It's a day for visiting family and friends, grilling burgers and drinking beer. It's the unofficial end of summer and start of football season. It's a time for weekend road trips, afternoons at the beach and better retail discounts than Black Friday. What Labor Day is often not -- but what it always should be -- is a day we think about working-class men and women, who don't always get invited to their own party.
Labor Day is supposed to be their holiday, after all. Labor unions organized the first such celebration in New York City in 1882, pushing for it to become a national holiday in 1894. And they fought for the five-day workweek, eight-hour workday and minimum wage that we often take for granted. Yet many workers are excluded from this national day of rest. Low-wage earners will be serving vacationers their entrees and pouring their beer. They'll help bargain-hunters navigate Labor Day sales.
Long Island's 6.2 percent unemployment rate in July sat below the nation's 7.4 percent clip. But the lion's share of both local and national job growth this year has reflected new hires in the low-paying service industries. In both economies, high-wage job growth has not kept pace, though the Island did see an uptick in hiring in the professional and business services sector in July.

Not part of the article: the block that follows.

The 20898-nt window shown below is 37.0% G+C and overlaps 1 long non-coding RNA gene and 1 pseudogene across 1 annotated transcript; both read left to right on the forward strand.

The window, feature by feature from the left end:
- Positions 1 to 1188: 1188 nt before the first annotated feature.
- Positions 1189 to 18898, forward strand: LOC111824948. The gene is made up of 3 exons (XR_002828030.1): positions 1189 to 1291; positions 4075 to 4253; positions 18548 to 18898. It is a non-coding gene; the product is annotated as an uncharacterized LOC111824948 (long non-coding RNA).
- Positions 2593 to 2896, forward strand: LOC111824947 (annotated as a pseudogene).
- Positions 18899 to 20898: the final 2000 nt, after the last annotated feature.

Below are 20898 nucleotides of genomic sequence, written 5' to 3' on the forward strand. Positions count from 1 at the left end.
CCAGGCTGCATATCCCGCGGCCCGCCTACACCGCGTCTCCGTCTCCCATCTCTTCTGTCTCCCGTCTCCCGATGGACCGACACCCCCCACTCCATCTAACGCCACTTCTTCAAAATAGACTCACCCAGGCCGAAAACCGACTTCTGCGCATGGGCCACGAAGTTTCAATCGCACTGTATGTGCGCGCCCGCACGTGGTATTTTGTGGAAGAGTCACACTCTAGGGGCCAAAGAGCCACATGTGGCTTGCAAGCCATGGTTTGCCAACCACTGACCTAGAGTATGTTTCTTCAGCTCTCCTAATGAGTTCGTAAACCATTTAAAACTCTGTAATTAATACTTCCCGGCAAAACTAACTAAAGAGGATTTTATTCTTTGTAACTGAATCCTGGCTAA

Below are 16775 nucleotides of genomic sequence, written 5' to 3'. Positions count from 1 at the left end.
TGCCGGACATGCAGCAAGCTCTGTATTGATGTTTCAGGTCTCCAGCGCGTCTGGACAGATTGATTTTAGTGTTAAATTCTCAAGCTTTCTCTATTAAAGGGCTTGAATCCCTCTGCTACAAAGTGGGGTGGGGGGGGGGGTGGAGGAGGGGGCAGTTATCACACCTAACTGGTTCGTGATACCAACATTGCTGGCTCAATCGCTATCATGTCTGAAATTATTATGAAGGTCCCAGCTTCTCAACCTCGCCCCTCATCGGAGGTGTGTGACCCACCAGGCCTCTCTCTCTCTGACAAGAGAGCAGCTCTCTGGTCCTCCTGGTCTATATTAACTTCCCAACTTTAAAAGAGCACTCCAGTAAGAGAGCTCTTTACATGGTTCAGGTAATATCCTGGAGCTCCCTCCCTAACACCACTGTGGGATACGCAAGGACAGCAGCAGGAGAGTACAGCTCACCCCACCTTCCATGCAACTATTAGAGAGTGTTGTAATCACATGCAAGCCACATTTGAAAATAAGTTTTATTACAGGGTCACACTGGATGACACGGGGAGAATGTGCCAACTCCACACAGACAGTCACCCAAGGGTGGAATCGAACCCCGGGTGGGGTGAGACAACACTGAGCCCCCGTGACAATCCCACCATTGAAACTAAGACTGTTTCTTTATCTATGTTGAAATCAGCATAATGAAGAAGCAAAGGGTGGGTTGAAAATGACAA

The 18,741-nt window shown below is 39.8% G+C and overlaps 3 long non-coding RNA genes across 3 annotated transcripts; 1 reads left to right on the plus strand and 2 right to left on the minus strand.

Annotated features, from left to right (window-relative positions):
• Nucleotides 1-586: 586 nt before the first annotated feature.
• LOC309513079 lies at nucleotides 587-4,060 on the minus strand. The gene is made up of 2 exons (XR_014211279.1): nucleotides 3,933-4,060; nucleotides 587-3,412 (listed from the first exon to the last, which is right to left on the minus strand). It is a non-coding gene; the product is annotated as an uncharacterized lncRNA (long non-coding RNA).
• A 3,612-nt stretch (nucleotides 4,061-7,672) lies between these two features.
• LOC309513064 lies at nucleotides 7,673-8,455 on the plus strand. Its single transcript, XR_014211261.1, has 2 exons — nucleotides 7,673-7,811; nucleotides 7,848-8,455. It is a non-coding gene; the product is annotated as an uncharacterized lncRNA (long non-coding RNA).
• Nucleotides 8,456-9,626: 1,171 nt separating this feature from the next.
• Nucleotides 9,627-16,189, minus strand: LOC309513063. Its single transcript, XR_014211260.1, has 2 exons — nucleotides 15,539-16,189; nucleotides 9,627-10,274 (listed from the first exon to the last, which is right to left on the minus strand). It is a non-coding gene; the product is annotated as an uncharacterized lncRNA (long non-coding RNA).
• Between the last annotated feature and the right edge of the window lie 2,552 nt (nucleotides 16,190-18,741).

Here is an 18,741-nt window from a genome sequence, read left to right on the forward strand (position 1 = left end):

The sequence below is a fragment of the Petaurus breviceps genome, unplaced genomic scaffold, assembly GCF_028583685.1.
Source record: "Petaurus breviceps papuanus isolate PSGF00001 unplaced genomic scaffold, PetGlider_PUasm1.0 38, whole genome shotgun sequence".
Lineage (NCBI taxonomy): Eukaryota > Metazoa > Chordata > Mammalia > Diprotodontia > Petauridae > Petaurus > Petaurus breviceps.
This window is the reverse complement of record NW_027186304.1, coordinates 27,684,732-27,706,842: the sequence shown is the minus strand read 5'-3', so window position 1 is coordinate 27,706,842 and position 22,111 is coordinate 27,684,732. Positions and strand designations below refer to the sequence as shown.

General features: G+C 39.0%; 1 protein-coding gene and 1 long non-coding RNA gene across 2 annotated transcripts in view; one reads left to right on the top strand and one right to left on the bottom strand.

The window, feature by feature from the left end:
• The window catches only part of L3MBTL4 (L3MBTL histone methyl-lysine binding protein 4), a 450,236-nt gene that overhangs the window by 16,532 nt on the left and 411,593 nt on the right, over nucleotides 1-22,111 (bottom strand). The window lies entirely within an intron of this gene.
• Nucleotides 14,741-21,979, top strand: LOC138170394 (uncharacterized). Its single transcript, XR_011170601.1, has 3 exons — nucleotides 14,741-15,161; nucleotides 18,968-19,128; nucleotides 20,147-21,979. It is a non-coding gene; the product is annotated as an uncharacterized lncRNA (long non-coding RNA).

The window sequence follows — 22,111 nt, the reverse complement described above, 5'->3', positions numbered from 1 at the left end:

That news is cause for cautious optimism. But as we've all learned since the Great Recession, it's tough to buck the low-wage trend. And with the shopping, dining and tourism that come with it, Labor Day for many working-class folks isn't so much a celebration of their past triumphs as it is just another work day.
Though it's seen a modest pickup over the past six months, the economy is still sputtering. The wound inflicted by the recession still festers. That's all the more painful for men and women reporting to work Monday as cashiers, bartenders, line cooks, stockers, waiters and more. They'll have to rest another day, just not on their day.